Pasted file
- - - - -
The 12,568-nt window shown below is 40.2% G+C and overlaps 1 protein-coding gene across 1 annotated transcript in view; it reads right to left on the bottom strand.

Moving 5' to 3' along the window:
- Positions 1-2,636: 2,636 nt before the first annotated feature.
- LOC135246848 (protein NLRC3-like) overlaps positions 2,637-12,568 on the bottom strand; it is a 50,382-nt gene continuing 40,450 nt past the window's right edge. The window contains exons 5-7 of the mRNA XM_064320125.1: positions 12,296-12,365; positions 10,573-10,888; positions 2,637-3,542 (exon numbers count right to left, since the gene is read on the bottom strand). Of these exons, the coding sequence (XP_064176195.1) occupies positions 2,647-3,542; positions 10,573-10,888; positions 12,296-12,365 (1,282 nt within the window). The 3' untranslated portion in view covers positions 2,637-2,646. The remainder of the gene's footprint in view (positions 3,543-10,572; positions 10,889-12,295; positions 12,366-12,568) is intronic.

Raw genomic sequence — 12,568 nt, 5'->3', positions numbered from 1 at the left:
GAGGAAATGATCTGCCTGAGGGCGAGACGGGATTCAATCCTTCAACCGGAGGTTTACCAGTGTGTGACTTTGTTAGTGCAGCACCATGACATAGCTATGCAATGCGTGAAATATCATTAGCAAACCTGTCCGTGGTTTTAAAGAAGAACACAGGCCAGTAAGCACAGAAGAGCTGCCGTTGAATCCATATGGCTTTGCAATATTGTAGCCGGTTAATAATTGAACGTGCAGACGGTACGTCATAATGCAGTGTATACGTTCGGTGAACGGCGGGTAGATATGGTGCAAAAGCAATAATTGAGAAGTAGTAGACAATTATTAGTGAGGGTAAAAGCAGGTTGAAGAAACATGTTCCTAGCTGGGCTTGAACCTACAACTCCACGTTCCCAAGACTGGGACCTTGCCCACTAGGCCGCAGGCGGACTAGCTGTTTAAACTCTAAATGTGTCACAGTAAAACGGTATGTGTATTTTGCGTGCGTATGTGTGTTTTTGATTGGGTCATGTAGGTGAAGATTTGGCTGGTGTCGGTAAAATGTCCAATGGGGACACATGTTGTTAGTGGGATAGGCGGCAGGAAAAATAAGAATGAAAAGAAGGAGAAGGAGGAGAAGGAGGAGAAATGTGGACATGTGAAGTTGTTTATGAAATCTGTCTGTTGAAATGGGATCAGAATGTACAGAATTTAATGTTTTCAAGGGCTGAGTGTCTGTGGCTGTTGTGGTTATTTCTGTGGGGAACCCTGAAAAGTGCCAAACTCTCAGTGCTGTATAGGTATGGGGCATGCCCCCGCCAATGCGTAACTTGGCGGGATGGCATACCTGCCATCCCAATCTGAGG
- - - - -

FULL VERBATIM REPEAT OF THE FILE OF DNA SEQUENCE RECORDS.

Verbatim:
The 12,568-nt window shown below is 40.2% G+C and overlaps 1 protein-coding gene across 1 annotated transcript in view; it reads right to left on the bottom strand.

Moving 5' to 3' along the window:
- Positions 1-2,636: 2,636 nt before the first annotated feature.
- LOC135246848 (protein NLRC3-like) overlaps positions 2,637-12,568 on the bottom strand; it is a 50,382-nt gene continuing 40,450 nt past the window's right edge. The window contains exons 5-7 of the mRNA XM_064320125.1: positions 12,296-12,365; positions 10,573-10,888; positions 2,637-3,542 (exon numbers count right to left, since the gene is read on the bottom strand). Of these exons, the coding sequence (XP_064176195.1) occupies positions 2,647-3,542; positions 10,573-10,888; positions 12,296-12,365 (1,282 nt within the window). The 3' untranslated portion in view covers positions 2,637-2,646. The remainder of the gene's footprint in view (positions 3,543-10,572; positions 10,889-12,295; positions 12,366-12,568) is intronic.

Raw genomic sequence — 12,568 nt, 5'->3', positions numbered from 1 at the left:
GAGGAAATGATCTGCCTGAGGGCGAGACGGGATTCAATCCTTCAACCGGAGGTTTACCAGTGTGTGACTTTGTTAGTGCAGCACCATGACATAGCTATGCAATGCGTGAAATATCATTAGCAAACCTGTCCGTGGTTTTAAAGAAGAACACAGGCCAGTAAGCACAGAAGAGCTGCCGTTGAATCCATATGGCTTTGCAATATTGTAGCCGGTTAATAATTGAACGTGCAGACGGTACGTCATAATGCAGTGTATACGTTCGGTGAACGGCGGGTAGATATGGTGCAAAAGCAATAATTGAGAAGTAGTAGACAATTATTAGTGAGGGTAAAAGCAGGTTGAAGAAACATGTTCCTAGCTGGGCTTGAACCTACAACTCCACGTTCCCAAGACTGGGACCTTGCCCACTAGGCCGCAGGCGGACTAGCTGTTTAAACTCTAAATGTGTCACAGTAAAACGGTATGTGTATTTTGCGTGCGTATGTGTGTTTTTGATTGGGTCATGTAGGTGAAGATTTGGCTGGTGTCGGTAAAATGTCCAATGGGGACACATGTTGTTAGTGGGATAGGCGGCAGGAAAAATAAGAATGAAAAGAAGGAGAAGGAGGAGAAGGAGGAGAAATGTGGACATGTGAAGTTGTTTATGAAATCTGTCTGTTGAAATGGGATCAGAATGTACAGAATTTAATGTTTTCAAGGGCTGAGTGTCTGTGGCTGTTGTGGTTATTTCTGTGGGGAACCCTGAAAAGTGCCAAACTCTCAGTGCTGTATAGGTATGGGGCATGCCCCCGCCAATGCGTAACTTGGCGGGATGGCATACCTGCCATCCCAATCTGAGG